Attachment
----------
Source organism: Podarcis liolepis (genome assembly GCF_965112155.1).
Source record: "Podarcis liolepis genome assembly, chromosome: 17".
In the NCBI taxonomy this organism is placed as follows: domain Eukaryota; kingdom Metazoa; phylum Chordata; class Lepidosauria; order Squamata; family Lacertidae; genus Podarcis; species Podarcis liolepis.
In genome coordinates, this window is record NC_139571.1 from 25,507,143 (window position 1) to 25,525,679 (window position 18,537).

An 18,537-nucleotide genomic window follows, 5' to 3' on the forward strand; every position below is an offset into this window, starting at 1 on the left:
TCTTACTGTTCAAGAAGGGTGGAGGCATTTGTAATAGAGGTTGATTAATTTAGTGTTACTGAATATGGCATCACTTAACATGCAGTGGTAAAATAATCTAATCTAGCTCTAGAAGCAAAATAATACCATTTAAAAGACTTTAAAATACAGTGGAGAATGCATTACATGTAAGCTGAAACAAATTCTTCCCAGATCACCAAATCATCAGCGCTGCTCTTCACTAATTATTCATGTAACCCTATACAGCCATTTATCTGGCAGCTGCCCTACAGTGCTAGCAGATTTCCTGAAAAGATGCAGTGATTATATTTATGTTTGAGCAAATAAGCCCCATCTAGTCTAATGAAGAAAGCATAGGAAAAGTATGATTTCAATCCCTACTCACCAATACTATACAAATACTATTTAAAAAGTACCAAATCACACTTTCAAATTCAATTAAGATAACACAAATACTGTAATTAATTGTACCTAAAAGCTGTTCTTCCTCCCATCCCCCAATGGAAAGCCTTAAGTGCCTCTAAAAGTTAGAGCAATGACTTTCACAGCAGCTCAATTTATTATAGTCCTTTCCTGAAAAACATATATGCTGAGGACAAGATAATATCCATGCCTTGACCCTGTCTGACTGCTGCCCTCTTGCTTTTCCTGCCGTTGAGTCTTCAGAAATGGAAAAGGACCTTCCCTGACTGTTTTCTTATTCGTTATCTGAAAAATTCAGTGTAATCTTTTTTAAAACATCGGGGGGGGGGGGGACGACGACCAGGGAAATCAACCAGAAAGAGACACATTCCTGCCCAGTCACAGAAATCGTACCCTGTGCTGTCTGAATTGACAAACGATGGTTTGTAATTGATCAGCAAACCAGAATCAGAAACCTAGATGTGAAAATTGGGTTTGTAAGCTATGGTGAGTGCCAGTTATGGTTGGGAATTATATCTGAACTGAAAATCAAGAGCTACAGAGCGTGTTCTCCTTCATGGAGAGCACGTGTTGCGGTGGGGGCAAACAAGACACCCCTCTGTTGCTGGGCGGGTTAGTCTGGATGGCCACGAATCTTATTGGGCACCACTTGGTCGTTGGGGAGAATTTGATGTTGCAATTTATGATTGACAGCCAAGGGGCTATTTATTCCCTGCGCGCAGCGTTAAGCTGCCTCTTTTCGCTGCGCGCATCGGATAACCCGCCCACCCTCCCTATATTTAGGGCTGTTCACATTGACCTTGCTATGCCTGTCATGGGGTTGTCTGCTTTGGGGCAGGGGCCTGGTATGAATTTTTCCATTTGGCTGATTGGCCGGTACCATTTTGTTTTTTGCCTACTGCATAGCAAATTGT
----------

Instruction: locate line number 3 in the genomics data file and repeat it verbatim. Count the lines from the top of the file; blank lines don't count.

In the NCBI taxonomy this organism is placed as follows: domain Eukaryota; kingdom Metazoa; phylum Chordata; class Lepidosauria; order Squamata; family Lacertidae; genus Podarcis; species Podarcis liolepis.